Thanks in part to Elena Kagan's confirmation hearing, a great deal of long-overdue attention has been focused on the strong corporate bias in the current Supreme Court. But the Corporate Court is just the tip of the iceberg when it comes to special interest influence in the judicial branch. Industry ties and real or perceived conflicts extend down into all levels of the federal judiciary, including the district courts and the courts of appeals. (State courts are another equally disturbing story.)
Not surprisingly, the calamity in the Gulf of Mexico is providing a perfect case study in what's gone wrong in the federal judiciary. Gulf Coast wetlands aren't the only environments being coated with slime; the judicial system is starting to get an oily sheen, as well.
There have been widespread reports of oil industry connections and financial conflicts among many, if not most, Fifth and Eleventh Circuit judges. So many judges are taking themselves out of the game because of personal conflicts that it's questionable whether the Fifth Circuit could field a golf foursome, let alone a functioning appellate panel to hear cases. Actually, that's no joke. In early June, so many judges had to recuse themselves in a case called Comer v. Murphy Oil USA that the en banc panel couldn't get a quorum, resulting in the reinstatement of a district court verdict that favored (surprise!) the oil industry.
And on June 22, Judge Martin Feldman of the Eastern District of Louisiana issued a controversial ruling suspending the Obama Administration's six-month moratorium on deepwater offshore drilling. Judge Feldman was revealed to have been a long-time investor in the oil and gas industries, Transocean included, and sold his Exxon stock on the very morning he issued his ruling in a somewhat strained effort to avoid the appearance of a conflict of interest. He is also reported to have been heavily invested in BlackRock Financial, the largest single shareholder in BP.
To the surprise of absolutely no one, Judge Feldman, who refused to recuse himself, issued a ruling that favors the oil industry. It's a questionable, perhaps tainted, decision, but that's what appeals courts are for, right? Alas, the case was assigned to a three-judge panel in the Fifth Circuit, comprised of Judges Jerry Edwin Smith, William Eugene Davis, and James L. Dennis. Sadly, as the song says, here we go again.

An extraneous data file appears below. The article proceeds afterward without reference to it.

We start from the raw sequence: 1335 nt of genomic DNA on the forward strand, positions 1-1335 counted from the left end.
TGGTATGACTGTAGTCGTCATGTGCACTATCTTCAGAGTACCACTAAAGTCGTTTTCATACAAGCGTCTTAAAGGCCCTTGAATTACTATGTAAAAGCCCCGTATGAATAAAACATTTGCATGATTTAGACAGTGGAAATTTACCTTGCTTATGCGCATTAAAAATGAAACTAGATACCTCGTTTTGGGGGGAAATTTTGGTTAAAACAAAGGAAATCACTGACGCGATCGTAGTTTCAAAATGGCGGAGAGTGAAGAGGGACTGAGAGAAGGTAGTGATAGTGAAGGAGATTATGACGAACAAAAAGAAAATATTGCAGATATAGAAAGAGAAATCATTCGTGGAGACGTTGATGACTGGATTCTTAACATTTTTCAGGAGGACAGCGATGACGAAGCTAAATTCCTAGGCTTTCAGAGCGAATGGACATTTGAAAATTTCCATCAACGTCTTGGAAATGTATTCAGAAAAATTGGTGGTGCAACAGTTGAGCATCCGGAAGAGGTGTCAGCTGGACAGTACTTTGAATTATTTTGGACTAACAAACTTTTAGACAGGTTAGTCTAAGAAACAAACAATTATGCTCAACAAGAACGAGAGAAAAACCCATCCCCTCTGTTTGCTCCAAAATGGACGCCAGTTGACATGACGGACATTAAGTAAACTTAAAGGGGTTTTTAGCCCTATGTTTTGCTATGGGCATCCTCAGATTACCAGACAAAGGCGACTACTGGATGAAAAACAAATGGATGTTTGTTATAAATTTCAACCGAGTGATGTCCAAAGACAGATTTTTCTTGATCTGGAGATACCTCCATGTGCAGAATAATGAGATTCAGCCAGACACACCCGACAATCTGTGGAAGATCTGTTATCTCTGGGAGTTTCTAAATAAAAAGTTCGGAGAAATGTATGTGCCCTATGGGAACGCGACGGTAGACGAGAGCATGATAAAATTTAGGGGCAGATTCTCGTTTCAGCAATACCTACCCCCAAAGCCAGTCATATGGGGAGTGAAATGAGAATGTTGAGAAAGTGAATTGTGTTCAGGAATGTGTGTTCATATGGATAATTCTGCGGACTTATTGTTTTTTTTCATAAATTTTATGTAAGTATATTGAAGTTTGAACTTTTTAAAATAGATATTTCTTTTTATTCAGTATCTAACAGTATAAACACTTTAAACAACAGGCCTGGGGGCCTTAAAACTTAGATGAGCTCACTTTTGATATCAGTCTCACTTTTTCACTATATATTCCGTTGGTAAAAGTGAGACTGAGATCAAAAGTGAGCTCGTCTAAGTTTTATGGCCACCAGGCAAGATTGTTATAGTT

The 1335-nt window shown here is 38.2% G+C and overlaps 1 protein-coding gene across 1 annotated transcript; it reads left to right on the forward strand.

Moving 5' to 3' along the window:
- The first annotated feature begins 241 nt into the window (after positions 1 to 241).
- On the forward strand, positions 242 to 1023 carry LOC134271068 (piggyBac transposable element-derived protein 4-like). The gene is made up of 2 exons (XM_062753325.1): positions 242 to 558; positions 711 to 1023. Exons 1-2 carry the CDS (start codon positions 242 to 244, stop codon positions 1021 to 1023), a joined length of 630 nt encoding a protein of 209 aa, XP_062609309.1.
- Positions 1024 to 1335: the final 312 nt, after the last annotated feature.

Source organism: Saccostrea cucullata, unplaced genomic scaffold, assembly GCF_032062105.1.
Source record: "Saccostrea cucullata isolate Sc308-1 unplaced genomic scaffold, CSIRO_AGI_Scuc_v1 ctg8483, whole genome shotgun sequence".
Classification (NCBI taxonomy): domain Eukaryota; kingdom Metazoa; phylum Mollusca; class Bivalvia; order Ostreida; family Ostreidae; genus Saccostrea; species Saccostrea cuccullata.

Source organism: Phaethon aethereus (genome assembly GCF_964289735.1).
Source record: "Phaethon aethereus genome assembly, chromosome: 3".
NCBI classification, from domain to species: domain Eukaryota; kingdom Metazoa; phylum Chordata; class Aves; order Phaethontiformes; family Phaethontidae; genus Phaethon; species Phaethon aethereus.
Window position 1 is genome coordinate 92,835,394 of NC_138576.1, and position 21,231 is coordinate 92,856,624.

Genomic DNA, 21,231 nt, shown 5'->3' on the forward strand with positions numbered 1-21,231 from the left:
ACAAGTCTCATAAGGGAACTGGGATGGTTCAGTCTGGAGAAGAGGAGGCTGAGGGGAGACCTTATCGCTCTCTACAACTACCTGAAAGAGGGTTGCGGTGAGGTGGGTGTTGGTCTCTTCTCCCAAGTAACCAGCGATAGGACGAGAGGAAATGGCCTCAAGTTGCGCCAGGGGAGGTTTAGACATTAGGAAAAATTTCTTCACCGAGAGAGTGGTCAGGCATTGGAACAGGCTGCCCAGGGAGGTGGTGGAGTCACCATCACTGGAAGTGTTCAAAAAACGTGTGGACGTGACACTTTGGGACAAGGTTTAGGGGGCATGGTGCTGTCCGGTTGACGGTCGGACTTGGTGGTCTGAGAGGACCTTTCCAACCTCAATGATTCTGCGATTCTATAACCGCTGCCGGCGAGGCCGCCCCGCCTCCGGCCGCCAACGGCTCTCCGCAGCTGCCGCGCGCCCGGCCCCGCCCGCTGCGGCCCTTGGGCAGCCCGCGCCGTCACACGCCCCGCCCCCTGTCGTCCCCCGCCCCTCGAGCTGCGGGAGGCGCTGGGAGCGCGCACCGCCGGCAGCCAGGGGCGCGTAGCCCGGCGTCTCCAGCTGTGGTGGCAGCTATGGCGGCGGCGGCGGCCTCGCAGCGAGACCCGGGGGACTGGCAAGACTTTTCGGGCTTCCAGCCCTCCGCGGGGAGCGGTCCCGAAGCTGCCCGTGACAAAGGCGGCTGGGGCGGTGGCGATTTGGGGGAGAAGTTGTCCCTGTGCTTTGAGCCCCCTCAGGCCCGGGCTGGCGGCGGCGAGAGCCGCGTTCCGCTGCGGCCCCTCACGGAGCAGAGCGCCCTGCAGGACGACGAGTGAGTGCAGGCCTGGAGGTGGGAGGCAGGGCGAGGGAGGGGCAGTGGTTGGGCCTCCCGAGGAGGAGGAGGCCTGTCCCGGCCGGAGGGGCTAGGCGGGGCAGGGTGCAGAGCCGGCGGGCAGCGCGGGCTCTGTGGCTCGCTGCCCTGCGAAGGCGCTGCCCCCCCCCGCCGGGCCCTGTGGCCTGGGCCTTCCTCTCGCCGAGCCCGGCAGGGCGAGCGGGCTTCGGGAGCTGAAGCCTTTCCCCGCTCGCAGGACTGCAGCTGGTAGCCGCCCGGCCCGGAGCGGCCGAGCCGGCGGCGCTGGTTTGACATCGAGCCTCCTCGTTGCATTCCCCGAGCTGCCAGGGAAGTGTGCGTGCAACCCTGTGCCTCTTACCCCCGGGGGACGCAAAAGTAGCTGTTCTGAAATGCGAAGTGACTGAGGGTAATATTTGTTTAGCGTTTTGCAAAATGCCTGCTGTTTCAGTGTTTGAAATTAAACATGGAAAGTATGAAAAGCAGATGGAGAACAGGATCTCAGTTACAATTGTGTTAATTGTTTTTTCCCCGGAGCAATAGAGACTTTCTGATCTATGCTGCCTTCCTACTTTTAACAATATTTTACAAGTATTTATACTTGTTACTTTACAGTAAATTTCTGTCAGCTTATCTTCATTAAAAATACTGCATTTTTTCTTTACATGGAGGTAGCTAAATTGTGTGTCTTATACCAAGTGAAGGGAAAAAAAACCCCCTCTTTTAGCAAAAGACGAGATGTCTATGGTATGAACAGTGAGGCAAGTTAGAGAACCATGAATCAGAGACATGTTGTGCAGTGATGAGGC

Alliance for Justice has issued a report, "Judicial Gusher: The Fifth Circuit's Ties to Oil," detailing the extensive connections between these three judges and their Fifth Circuit brethren and the oil and gas industry. This is a circuit, along with the adjacent Eleventh, in which many of its jurists have spent their careers marinating in the world of Big Oil.
Most media reports on Gulf Coast judges have focused on their investments and financial ties, of which there are many, but there is more to the story. Judges Smith and Davis had long careers in private practice before being nominated to the federal bench by President Reagan. Their specialty was ... wait for it ... representing oil and gas companies. Smith and Davis have also attended so-called "seminars" sponsored by the Foundation for Research on Economics and the Environment (FREE), whose purpose is to promote free-market solutions to environmental problems and to "explain why ecological values are not the only important ones." Lest you think these seminars are held in dreary hotel rooms with droning speakers, you'll be relieved to know these all-expense-paid junkets are held in Big Sky, Montana, where these information-hungry jurists can be intellectually stimulated while horseback riding and playing golf -- all courtesy of corporate sponsors like Exxon Mobil.
Of course a lot of the industry ties are financial in the old-fashioned sense. Judge Dennis, for instance, who was a Clinton appointee, has extensive holdings in the energy sector, with investments, according to his 2008 disclosures, in at least 18 companies. He was one of the judges on the panel in the Comer case, but, interestingly, was not one of the ones who recused himself. He's not doing it in the moratorium case, either.
What's at stake when corporations have undue influence in the courts -- or even just the perception of it? The first casualty, of course, is justice for victims, as the people of Alaska found out in the wake of the Exxon Valdez catastrophe, and the residents of the Gulf States are now discovering. In the current drilling moratorium case, the ability of the federal government to control the oil industry and protect the Gulf is on the line, to say nothing of the future of an entire ecosystem. But what's equally at risk is the integrity of the American judicial system itself.
Once the American people start believing the courts are no longer fair and impartial, but are mere adjuncts to corporate interests, our faith in justice is irreparably weakened. There are many oil-drenched casualties of the tragedy in the Gulf. It would be a shame if the integrity of the judicial system was one, as well.
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